Losing a loved one is difficult, and grief is a highly personal experience. Some people worry that as they move on from their grief, they may forget about their loved one. What is involved in healing from grief, and what does this mean for your memories of your loved one?
Here is a closer look at grieving and remembering the person you lost.
What Is Grief?
Each person’s reaction to grief is different. There could be physical reactions, such as changes in sleep or appetite, crying, muscle tension, difficulty relaxing, restlessness, stomach upset and difficulty concentrating.
Some people might experience frequent thoughts of the person who died, whether it is happy memories that you’ve shared or regrets or worries and thoughts of how life will be without them. This may be accompanied by strong emotions such as sadness, relief, hope, or anger as well as spiritual reactions, whether it is finding strength in faith or questioning your religious beliefs.
All of these conflicting experiences can be part of grief, and there is no right or wrong way to grieve a loved one. Grief is a healthy process of coping with the loss of a person who has died, feeling comforted, coming to terms with that loss, and finding ways that you can adapt.
Does Healing Mean Forgetting?
Getting over grief does not mean that you are forgetting about the person who passed away. Instead, healthy grief involves finding ways that you can remember your loved one and adjust to life without them.
Some people worry that if they start to feel okay, it may mean they are forgetting their loved one. Others are concerned that no longer feeling the intense pain of grief means that life can move on without their loved one, and that is not something they want to accept.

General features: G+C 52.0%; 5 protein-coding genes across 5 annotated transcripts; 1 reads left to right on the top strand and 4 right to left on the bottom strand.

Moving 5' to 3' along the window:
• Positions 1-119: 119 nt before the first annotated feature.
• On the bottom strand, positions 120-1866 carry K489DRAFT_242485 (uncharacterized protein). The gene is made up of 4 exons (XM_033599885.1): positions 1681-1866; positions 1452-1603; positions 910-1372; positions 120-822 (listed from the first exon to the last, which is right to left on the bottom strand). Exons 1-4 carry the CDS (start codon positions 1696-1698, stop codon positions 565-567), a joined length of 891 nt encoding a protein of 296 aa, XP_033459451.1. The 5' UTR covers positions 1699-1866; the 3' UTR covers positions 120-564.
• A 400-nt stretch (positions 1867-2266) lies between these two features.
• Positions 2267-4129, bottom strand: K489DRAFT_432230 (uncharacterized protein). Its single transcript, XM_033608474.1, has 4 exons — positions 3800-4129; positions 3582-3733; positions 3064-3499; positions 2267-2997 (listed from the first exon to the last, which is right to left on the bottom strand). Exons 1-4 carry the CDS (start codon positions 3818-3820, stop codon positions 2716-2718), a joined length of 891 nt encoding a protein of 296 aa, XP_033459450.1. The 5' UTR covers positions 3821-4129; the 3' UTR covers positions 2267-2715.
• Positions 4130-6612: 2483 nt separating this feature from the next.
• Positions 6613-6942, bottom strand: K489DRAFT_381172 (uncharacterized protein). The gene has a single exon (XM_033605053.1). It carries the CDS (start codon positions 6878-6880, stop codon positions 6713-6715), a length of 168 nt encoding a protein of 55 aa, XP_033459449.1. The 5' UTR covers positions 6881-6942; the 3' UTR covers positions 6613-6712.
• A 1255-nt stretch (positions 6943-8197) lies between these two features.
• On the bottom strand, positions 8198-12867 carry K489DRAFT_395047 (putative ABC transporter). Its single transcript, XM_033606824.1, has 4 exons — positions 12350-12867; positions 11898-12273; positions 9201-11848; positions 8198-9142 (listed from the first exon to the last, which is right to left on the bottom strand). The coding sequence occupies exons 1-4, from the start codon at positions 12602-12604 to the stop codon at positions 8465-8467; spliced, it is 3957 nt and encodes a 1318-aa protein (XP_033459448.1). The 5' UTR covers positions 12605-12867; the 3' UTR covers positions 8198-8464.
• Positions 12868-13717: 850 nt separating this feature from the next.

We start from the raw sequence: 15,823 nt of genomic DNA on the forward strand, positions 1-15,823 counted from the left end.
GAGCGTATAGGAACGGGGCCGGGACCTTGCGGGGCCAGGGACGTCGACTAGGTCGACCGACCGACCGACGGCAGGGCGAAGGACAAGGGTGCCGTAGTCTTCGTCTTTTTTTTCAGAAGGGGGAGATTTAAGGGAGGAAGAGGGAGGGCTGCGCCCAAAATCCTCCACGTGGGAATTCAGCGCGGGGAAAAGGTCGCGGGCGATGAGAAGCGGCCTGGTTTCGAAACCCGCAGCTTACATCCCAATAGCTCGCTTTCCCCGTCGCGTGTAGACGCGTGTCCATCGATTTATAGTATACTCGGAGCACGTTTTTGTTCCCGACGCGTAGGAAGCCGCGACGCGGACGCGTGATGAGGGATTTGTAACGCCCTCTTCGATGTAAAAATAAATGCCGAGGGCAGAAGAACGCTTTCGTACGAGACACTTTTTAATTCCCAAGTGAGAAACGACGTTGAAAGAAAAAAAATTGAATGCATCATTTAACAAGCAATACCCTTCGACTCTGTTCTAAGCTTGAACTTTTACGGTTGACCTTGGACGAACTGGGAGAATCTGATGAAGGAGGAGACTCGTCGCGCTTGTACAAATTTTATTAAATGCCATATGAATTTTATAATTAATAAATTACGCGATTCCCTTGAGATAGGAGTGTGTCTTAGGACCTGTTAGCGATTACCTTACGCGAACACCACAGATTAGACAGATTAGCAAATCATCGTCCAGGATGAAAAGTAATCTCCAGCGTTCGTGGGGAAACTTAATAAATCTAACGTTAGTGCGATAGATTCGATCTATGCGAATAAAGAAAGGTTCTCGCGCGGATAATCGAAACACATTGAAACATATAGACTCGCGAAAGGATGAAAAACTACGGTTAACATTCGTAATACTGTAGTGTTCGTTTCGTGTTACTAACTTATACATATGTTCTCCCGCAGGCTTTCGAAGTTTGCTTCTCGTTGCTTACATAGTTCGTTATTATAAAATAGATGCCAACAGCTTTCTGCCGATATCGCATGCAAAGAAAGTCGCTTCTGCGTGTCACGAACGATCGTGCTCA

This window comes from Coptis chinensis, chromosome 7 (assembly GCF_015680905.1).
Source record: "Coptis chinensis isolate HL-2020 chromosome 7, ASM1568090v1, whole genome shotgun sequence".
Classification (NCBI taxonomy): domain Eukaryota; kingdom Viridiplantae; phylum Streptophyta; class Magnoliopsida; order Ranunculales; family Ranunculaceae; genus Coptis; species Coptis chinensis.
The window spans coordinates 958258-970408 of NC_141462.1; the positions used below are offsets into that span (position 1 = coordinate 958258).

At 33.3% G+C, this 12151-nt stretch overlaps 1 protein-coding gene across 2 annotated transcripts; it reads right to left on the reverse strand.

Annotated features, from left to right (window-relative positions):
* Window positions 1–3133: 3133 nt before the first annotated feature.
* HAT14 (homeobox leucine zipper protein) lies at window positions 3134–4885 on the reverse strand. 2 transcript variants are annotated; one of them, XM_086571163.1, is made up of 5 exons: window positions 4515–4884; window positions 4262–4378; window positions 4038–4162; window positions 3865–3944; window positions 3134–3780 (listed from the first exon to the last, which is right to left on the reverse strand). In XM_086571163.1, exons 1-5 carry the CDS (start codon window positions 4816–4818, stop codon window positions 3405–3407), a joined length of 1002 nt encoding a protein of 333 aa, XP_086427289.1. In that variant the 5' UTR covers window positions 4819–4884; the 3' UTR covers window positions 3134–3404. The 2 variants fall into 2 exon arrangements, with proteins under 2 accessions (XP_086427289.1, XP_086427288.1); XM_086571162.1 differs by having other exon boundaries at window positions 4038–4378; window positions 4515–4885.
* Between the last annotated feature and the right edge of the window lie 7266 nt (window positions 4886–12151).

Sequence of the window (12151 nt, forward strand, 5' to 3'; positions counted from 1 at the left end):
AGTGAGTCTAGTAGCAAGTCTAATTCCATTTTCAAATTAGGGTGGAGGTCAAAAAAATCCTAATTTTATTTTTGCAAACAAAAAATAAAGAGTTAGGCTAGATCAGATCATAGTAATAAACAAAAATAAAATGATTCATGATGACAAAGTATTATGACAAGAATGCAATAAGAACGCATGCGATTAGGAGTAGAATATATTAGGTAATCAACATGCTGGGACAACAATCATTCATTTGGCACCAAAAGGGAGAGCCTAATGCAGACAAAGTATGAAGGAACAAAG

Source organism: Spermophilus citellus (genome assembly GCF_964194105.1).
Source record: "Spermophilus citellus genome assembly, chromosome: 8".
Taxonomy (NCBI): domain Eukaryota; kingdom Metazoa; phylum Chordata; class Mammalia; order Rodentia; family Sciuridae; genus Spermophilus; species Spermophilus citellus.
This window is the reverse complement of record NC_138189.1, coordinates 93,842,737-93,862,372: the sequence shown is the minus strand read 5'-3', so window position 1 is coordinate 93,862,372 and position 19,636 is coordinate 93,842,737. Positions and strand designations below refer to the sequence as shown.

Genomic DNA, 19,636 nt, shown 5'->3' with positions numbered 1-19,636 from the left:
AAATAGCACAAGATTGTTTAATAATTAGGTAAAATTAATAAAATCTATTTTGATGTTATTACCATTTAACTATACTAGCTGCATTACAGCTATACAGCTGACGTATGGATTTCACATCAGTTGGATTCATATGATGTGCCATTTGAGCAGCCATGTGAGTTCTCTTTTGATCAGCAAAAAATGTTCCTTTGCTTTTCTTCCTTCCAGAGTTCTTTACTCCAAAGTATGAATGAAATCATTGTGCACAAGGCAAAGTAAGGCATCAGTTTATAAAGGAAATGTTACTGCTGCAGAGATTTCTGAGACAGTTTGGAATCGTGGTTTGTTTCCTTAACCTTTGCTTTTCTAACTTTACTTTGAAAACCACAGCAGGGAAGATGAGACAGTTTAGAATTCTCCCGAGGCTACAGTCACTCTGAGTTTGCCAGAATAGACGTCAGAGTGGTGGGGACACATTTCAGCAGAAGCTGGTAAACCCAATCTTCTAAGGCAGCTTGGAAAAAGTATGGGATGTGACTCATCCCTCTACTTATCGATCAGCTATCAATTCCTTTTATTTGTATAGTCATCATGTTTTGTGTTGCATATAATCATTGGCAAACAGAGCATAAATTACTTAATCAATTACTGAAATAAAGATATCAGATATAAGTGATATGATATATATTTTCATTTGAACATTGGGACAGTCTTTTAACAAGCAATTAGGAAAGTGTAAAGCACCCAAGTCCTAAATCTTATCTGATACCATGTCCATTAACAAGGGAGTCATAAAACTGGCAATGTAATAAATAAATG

For some, grief may be the only thing they feel that they have left connecting them to their loved one and that as that grief dissipates, they are losing pieces of their loved one.
However, it is important to keep in mind that your loved one’s memory does not live within the pain of your grief. Instead, it lives inside of you and is something you can acknowledge and honor every day of your life, whether you are still grieving or not.
Your loved one’s memory is alive in the things that they taught you, the memories of them that you share with family and friends, and all the things you do to stay connected to them, whether it is listening to their favorite song, making their favorite food or pulling out photos and reminiscing.
Resilience and adaptability are parts of being human. With time, your brain will learn to manage the intense emotional pain of grief, and that pain will start to ease as time passes. This is a natural process. Instead of thinking of it as your loved one disappearing, think of it as you learning to live with your loved one’s memory in a different way.
For example, shortly after the loss of a loved one, hearing their favorite song may be enough to bring you to tears and you may go out of your way to avoid hearing this type of music. Over time, however, the same song may bring a smile to your face as you remember how happy it made your loved one.
How To Remember Your Loved One
Healing from grief does not mean that you are forgetting your loved one. In fact, there are lots of great ways that you can keep the memory of that person alive, even as you move through life and start to feel a greater acceptance of what has happened.
For example, you might choose to place a photo of your loved one in a prominent place in your home so you can think of them every time you pass by. Perhaps you will have some of their ashes used to create artwork or a piece of jewelry so you always have them close by.
Some people might choose to remember their loved one by doing something that was special to them, whether it’s an activity the two of you shared together or something related to their favorite hobby or sport.
Maybe you’ll gather with loved ones to share their favorite meal, head to their favorite park, or play their favorite board game. There are countless ways you can remember someone long after the acute pain of grief has subsided.
Reach Out To Harbor Light Hospice
Grief can be difficult to navigate, so it is important to seek help if you feel you are having trouble moving on. You can get in touch with a mental health professional, join a local support group, or discuss your feelings with a religious or spiritual guide. Hospices can be a great resource for grieving families, so reach to Harbor Light Hospice for help managing grief and accepting loss.